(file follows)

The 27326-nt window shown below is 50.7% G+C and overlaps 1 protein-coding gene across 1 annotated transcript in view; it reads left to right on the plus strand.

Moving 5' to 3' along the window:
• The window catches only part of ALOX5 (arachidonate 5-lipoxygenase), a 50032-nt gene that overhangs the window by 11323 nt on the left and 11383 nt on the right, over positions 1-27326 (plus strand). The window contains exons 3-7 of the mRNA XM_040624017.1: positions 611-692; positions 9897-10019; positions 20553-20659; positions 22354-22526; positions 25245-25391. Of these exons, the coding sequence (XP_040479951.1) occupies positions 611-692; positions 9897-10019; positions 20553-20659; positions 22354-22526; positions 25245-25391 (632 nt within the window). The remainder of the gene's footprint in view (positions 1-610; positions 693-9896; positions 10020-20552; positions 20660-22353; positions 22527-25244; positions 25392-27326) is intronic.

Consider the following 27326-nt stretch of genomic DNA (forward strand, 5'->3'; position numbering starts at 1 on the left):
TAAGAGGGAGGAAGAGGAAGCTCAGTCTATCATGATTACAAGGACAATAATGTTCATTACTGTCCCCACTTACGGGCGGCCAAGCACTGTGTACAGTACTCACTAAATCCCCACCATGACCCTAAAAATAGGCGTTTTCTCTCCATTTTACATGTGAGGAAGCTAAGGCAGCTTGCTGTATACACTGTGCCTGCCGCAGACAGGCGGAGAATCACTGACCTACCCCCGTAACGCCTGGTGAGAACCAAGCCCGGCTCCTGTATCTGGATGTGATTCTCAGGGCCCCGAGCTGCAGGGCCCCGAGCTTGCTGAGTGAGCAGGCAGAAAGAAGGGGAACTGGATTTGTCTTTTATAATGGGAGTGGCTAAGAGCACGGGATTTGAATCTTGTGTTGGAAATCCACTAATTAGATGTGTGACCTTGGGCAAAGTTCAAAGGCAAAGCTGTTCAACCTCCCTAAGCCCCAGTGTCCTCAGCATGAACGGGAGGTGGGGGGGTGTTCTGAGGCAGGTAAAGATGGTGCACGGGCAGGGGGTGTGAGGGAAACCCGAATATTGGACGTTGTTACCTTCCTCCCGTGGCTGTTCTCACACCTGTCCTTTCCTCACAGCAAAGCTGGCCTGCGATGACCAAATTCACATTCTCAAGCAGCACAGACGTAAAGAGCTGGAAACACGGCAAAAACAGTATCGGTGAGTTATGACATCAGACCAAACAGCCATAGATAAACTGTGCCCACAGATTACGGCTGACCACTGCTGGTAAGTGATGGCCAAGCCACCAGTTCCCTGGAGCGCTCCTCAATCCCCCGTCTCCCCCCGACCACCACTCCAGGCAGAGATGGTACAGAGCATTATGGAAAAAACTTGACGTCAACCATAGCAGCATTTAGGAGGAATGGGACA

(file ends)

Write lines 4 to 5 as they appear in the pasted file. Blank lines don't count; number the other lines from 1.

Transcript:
Consider the following 27326-nt stretch of genomic DNA (forward strand, 5'->3'; position numbering starts at 1 on the left):
TAAGAGGGAGGAAGAGGAAGCTCAGTCTATCATGATTACAAGGACAATAATGTTCATTACTGTCCCCACTTACGGGCGGCCAAGCACTGTGTACAGTACTCACTAAATCCCCACCATGACCCTAAAAATAGGCGTTTTCTCTCCATTTTACATGTGAGGAAGCTAAGGCAGCTTGCTGTATACACTGTGCCTGCCGCAGACAGGCGGAGAATCACTGACCTACCCCCGTAACGCCTGGTGAGAACCAAGCCCGGCTCCTGTATCTGGATGTGATTCTCAGGGCCCCGAGCTGCAGGGCCCCGAGCTTGCTGAGTGAGCAGGCAGAAAGAAGGGGAACTGGATTTGTCTTTTATAATGGGAGTGGCTAAGAGCACGGGATTTGAATCTTGTGTTGGAAATCCACTAATTAGATGTGTGACCTTGGGCAAAGTTCAAAGGCAAAGCTGTTCAACCTCCCTAAGCCCCAGTGTCCTCAGCATGAACGGGAGGTGGGGGGGTGTTCTGAGGCAGGTAAAGATGGTGCACGGGCAGGGGGTGTGAGGGAAACCCGAATATTGGACGTTGTTACCTTCCTCCCGTGGCTGTTCTCACACCTGTCCTTTCCTCACAGCAAAGCTGGCCTGCGATGACCAAATTCACATTCTCAAGCAGCACAGACGTAAAGAGCTGGAAACACGGCAAAAACAGTATCGGTGAGTTATGACATCAGACCAAACAGCCATAGATAAACTGTGCCCACAGATTACGGCTGACCACTGCTGGTAAGTGATGGCCAAGCCACCAGTTCCCTGGAGCGCTCCTCAATCCCCCGTCTCCCCCCGACCACCACTCCAGGCAGAGATGGTACAGAGCATTATGGAAAAAACTTGACGTCAACCATAGCAGCATTTAGGAGGAATGGGACA